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New Zealand's first tour of Bangladesh ended in bitter disappointment for the Bangladeshis. There had been signs in recent series that they were coming to terms with the demands of the international game under their coach, Dav Whatmore. However, any optimism that those results may have engendered evaporated in a comprehensive defeat by the New Zealanders in both the Tests and the one-day series.
Bangladesh suffered a heavy blow before the Tests began when Habibul Bashar, their captain, best batsman and the only player to feature in all his country's previous 30 Test matches, was ruled out with a broken thumb. He returned for the one-day series, only to break his toe this time.
His replacement was Khaled Mashud, the wicket-keeper/batsman who had stepped down from the captaincy after Bangladesh's dismal performance in the 2003 World Cup. New Zealand also employed a stand-in captain for the one-day series, left-arm spinner Daniel Vettori replacing Stephen Fleming, who returned home after the Tests to recharge his batteries in readiness for his country's tour of Australia.
Vettori, who had taken only 16 wickets in his last nine Tests before arriving in Bangladesh, had a rewarding time in both the Test series and the oneday games. He captured 20 wickets in the two Tests, more than twice as many as any other player, and was a unanimous choice for the Man of the Series award. He might have been presented with a more serious challenge had his counterpart Mohammad Rafique bowled in more than two innings. However, that was enough for Rafique to become his country's first bowler to claim 50 Test wickets, in only 13 games, reaching the landmark faster than any of his contemporaries in the left-arm spinning fraternity. Given that Rafique rarely gets the chance to bowl in the fourth innings of a match, he can claim to be a serious challenger to Vettori's status as the best left-arm spinner in the game.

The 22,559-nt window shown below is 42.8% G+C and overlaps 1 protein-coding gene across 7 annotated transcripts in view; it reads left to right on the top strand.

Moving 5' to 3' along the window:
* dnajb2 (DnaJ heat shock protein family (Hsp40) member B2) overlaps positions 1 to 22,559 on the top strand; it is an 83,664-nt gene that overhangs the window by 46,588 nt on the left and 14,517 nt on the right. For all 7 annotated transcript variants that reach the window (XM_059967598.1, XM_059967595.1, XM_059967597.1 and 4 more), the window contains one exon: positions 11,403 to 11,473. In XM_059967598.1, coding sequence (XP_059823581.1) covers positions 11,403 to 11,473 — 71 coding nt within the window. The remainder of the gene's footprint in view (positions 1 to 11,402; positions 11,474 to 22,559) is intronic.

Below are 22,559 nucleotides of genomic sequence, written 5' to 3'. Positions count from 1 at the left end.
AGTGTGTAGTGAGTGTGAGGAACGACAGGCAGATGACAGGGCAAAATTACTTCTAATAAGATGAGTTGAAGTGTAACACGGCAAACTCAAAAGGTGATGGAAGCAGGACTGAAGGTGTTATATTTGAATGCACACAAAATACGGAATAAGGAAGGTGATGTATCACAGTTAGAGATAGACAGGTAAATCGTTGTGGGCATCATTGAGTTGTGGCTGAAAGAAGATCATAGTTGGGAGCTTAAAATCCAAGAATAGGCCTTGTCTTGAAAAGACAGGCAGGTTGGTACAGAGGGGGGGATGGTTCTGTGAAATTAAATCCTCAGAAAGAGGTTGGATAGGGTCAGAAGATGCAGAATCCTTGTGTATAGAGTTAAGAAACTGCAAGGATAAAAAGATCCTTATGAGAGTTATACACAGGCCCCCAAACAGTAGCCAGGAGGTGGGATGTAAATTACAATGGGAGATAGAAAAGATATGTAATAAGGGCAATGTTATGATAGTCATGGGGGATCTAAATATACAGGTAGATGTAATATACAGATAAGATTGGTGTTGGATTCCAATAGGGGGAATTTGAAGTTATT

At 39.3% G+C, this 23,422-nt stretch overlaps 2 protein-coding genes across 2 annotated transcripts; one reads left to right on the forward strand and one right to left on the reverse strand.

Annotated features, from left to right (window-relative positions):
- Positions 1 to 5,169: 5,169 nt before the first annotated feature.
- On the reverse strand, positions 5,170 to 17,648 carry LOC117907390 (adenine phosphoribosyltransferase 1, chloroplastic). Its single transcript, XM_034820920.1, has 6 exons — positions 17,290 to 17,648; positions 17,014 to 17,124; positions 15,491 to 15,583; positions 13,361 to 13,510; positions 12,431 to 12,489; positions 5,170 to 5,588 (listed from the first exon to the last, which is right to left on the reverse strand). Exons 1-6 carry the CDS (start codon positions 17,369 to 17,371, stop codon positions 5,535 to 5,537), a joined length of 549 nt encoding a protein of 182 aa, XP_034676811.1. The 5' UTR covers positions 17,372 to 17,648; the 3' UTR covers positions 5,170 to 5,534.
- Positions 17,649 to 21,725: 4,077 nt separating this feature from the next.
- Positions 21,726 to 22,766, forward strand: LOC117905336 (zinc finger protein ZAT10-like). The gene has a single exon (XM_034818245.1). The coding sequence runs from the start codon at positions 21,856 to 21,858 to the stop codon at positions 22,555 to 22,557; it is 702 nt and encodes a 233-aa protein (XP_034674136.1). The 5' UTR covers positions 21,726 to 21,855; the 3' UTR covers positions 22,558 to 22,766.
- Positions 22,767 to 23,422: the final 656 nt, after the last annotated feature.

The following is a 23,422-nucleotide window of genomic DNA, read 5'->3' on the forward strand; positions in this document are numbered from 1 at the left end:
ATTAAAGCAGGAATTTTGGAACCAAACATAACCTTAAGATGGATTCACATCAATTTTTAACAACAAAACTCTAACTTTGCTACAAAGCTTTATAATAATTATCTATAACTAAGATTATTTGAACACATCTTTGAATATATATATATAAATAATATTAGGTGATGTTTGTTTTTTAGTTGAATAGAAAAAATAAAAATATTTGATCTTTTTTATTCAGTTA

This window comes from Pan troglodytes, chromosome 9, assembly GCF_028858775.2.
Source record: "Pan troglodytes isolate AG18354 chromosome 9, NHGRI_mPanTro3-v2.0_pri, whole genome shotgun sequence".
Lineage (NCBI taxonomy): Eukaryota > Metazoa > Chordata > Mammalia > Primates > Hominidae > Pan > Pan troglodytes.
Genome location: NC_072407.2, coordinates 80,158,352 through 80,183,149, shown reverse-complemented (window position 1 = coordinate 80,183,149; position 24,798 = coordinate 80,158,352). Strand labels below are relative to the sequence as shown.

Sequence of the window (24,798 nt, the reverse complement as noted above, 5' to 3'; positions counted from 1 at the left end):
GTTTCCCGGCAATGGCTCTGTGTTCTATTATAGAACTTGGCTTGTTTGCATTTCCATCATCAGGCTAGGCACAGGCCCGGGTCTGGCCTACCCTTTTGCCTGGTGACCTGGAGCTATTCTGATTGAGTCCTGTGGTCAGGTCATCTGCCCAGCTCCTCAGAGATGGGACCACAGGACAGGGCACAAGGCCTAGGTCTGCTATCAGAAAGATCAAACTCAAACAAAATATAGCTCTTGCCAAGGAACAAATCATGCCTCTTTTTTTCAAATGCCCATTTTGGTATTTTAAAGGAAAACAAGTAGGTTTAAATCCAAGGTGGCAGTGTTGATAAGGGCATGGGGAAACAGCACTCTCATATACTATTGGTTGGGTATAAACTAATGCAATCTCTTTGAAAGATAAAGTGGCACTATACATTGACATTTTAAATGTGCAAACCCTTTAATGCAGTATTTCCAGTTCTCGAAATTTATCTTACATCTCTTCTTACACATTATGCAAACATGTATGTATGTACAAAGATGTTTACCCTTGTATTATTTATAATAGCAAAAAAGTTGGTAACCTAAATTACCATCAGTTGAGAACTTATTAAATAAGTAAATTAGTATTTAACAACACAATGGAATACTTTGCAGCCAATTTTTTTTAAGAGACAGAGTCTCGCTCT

Not even the skills of Rafique could compensate for some feeble batting displays by his team-mates, however. The failure of the top order has been haunting Bangladesh for some time, and a tally of just two half-centuries, from Mohammad Ashraful and Javed Omar, among the top six tells its own sorry story. Nor was the New Zealand batting entirely convincing, but major innings from Brendon McCullum and Fleming proved decisive. McCullum's maiden Test century, in his seventh appearance, turned the first match on its head after Rafique had threatened to bowl Bangladesh back into contention. And in the Second Test, a flawless double-century from Fleming effectively put the game beyond Bangladesh's reach by lunch on the second day.
Match reports for
Tour Match: Bangladesh Cricket Board XI v New Zealanders at Savar, Oct 14-16, 2004